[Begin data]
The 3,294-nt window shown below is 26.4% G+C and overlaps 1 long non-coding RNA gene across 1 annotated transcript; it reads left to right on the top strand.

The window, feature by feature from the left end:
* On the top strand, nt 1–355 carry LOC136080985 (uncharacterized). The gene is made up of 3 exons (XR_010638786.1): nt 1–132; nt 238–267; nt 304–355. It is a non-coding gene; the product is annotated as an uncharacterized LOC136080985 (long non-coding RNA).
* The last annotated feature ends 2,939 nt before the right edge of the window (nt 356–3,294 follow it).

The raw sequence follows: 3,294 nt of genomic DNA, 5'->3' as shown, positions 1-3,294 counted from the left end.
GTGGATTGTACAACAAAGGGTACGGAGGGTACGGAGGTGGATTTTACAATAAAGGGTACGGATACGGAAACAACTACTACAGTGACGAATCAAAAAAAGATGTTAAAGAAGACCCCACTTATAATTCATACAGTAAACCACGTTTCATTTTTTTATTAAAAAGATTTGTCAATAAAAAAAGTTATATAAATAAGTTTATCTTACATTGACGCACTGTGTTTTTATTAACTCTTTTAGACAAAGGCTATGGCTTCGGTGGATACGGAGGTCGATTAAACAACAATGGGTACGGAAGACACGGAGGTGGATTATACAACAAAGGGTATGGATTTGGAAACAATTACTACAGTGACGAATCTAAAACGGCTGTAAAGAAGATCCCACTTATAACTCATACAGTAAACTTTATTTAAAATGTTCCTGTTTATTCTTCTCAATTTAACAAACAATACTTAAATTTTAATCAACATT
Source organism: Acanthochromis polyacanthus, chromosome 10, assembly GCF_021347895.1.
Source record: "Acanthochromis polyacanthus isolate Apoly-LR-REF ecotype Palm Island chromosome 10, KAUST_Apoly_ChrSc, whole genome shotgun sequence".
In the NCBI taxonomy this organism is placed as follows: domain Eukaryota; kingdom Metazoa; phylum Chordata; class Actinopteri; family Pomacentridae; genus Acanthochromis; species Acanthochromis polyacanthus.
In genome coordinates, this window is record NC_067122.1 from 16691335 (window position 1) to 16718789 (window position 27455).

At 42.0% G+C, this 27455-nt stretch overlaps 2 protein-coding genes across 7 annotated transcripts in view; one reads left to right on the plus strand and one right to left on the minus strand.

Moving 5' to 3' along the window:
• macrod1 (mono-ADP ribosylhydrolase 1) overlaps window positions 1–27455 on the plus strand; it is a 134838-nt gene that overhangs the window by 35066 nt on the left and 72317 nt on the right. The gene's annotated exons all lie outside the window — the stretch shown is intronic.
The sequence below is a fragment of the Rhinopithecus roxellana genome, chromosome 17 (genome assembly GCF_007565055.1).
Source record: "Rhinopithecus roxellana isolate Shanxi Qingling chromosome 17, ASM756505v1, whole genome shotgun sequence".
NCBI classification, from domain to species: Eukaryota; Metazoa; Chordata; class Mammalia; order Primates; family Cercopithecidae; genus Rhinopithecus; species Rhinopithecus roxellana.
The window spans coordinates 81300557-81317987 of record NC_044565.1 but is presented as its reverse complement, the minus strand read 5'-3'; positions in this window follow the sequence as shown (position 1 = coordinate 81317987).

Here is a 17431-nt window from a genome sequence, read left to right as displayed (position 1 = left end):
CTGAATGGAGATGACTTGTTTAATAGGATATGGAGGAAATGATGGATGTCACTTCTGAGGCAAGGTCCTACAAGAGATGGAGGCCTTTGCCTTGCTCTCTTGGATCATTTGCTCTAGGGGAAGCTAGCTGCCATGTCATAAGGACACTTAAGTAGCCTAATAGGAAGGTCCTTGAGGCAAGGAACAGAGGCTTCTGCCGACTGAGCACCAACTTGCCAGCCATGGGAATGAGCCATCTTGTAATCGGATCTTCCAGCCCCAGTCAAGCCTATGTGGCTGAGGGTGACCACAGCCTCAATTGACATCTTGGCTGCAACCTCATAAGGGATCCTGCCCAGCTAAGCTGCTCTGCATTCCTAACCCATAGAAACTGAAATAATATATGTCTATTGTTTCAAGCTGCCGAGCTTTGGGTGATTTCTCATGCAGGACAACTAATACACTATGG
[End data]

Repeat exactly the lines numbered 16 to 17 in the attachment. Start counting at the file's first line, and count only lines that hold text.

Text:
NCBI classification, from domain to species: Eukaryota; Metazoa; Chordata; class Mammalia; order Primates; family Cercopithecidae; genus Rhinopithecus; species Rhinopithecus roxellana.
The window spans coordinates 81300557-81317987 of record NC_044565.1 but is presented as its reverse complement, the minus strand read 5'-3'; positions in this window follow the sequence as shown (position 1 = coordinate 81317987).